Food trucks and other sidewalk vendors may soon be banned throughout most of the Northeast.
A bill authored by Councilman Brian O’Neill prohibiting sidewalk sales in his 10th District is awaiting a vote. Street vendors are already banned in the Sixth District, represented by Councilman Bobby Henon.
O’Neill said he began looking into the issue after complaints about a food cart on Bustleton Avenue near Grant Avenue. Vendors are already not allowed in a significant portion of the 10th District, but O’Neill said he recently learned he could extend the ban to cover his entire district.
“Over the years, I’ve gotten requests to have sidewalk sales prohibited because somebody had a cart or a truck that was parked in front of or real close to competing businesses that are paying taxes and have bricks and mortar,” he said.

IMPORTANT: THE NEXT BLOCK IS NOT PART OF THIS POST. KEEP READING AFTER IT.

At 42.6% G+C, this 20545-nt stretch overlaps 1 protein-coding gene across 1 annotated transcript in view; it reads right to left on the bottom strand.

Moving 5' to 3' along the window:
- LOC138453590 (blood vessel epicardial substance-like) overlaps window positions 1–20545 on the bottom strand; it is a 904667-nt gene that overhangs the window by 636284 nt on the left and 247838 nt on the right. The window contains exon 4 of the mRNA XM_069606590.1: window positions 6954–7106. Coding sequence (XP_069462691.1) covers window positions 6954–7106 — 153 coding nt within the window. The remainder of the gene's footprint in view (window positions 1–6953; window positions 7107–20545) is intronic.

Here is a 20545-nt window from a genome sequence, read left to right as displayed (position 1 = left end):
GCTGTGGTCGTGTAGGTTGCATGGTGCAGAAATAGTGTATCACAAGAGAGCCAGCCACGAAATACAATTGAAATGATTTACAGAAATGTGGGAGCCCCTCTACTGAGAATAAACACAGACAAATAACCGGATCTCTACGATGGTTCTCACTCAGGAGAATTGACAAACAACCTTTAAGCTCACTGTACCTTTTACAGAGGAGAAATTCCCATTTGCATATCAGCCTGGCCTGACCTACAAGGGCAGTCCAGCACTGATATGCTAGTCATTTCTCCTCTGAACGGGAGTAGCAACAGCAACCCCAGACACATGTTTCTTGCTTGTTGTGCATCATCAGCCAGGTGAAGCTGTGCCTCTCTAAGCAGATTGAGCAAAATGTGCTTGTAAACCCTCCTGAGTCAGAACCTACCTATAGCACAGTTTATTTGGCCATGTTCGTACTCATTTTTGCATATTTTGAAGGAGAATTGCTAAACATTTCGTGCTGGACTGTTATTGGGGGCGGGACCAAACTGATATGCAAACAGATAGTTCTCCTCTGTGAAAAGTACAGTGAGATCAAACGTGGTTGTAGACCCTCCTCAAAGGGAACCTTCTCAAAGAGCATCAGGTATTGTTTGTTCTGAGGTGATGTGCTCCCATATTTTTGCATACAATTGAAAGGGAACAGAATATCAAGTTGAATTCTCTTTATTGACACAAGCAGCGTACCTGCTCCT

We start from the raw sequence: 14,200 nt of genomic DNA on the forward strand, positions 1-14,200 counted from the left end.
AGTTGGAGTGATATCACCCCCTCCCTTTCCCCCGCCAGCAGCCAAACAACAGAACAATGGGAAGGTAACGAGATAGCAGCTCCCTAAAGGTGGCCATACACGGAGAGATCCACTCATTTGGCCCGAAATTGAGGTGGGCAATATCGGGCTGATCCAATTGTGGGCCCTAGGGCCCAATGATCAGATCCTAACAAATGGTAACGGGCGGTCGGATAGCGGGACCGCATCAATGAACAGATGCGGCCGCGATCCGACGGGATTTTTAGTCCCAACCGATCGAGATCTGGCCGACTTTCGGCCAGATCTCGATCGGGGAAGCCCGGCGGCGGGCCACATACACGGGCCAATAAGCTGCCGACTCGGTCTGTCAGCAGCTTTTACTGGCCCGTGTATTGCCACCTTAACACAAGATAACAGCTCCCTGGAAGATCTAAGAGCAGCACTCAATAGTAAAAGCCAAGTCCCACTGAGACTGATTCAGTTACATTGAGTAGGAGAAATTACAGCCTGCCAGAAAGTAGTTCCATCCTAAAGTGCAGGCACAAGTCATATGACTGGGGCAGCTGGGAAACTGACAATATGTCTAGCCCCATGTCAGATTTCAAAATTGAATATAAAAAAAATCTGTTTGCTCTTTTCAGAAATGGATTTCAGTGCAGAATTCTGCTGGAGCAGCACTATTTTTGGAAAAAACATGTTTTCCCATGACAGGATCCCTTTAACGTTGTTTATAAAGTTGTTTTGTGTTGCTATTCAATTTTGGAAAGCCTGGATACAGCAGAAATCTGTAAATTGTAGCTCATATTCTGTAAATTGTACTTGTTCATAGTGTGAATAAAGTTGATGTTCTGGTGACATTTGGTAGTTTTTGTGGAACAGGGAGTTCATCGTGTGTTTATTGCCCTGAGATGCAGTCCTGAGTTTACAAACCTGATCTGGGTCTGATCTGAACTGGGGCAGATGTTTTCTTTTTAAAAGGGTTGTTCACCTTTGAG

The 10th District covers everything west of Roosevelt Boulevard and north of Cottman Avenue and most of the area east of the Boulevard and north of Grant Avenue.
There aren’t many food trucks in O’Neill’s district, but a cluster have cropped up on Bustleton just north of Cottman.
O’Neill said food vendors have an “unfair advantage” on restaurants that have to pay rent and additional taxes. He said street vendors also don’t fit aesthetically in his district, which is more suburban than most parts of the city.
“They don’t belong in the area,” O’Neill said. “Residents, businesses, civic associations have always opposed them.”
O’Neill said he would be willing to grant an exemption to the legislation if a particular community supported a food truck in their neighborhood.
The legislation was reported out of committee on Thursday, and a representative from the Department of Licenses & Inspections said the city has no objection to the rule and is prepared to enforce it.
O’Neill’s bill is expected to pass the full Council and could be up for a final vote as early as May 16. ••